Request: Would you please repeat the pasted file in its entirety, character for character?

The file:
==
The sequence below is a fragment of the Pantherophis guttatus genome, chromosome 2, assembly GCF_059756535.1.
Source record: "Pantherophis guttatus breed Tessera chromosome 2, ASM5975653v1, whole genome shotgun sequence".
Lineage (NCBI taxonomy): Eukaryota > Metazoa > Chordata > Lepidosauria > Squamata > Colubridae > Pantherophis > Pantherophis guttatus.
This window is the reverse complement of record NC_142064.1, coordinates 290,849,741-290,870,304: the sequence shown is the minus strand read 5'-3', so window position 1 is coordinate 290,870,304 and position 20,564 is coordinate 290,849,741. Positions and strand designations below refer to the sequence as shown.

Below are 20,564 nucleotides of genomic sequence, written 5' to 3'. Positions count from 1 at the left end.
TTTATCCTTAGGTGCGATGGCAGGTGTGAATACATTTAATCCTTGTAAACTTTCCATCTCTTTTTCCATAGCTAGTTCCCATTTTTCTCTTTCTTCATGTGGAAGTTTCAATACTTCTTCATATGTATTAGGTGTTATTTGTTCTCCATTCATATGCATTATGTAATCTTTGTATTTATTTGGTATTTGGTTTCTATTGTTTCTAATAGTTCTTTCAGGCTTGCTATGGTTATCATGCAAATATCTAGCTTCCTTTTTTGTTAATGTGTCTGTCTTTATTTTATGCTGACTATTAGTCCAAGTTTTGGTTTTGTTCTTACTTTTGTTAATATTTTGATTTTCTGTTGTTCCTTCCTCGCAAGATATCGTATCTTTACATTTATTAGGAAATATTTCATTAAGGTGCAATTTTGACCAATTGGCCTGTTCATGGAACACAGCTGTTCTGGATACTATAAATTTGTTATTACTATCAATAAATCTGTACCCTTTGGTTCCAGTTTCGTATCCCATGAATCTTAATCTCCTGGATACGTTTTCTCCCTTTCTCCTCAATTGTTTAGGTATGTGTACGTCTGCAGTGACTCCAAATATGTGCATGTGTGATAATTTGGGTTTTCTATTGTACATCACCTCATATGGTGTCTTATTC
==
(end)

The sequence below is a fragment of the Pantherophis guttatus genome, chromosome 2, assembly GCF_059756535.1.
Source record: "Pantherophis guttatus breed Tessera chromosome 2, ASM5975653v1, whole genome shotgun sequence".
Lineage (NCBI taxonomy): Eukaryota > Metazoa > Chordata > Lepidosauria > Squamata > Colubridae > Pantherophis > Pantherophis guttatus.
This window is the reverse complement of record NC_142064.1, coordinates 290,849,741-290,870,304: the sequence shown is the minus strand read 5'-3', so window position 1 is coordinate 290,870,304 and position 20,564 is coordinate 290,849,741. Positions and strand designations below refer to the sequence as shown.

Below are 20,564 nucleotides of genomic sequence, written 5' to 3'. Positions count from 1 at the left end.
TTTATCCTTAGGTGCGATGGCAGGTGTGAATACATTTAATCCTTGTAAACTTTCCATCTCTTTTTCCATAGCTAGTTCCCATTTTTCTCTTTCTTCATGTGGAAGTTTCAATACTTCTTCATATGTATTAGGTGTTATTTGTTCTCCATTCATATGCATTATGTAATCTTTGTATTTATTTGGTATTTGGTTTCTATTGTTTCTAATAGTTCTTTCAGGCTTGCTATGGTTATCATGCAAATATCTAGCTTCCTTTTTTGTTAATGTGTCTGTCTTTATTTTATGCTGACTATTAGTCCAAGTTTTGGTTTTGTTCTTACTTTTGTTAATATTTTGATTTTCTGTTGTTCCTTCCTCGCAAGATATCGTATCTTTACATTTATTAGGAAATATTTCATTAAGGTGCAATTTTGACCAATTGGCCTGTTCATGGAACACAGCTGTTCTGGATACTATAAATTTGTTATTACTATCAATAAATCTGTACCCTTTGGTTCCAGTTTCGTATCCCATGAATCTTAATCTCCTGGATACGTTTTCTCCCTTTCTCCTCAATTGTTTAGGTATGTGTACGTCTGCAGTGACTCCAAATATGTGCATGTGTGATAATTTGGGTTTTCTATTGTACATCACCTCATATGGTGTCTTATTC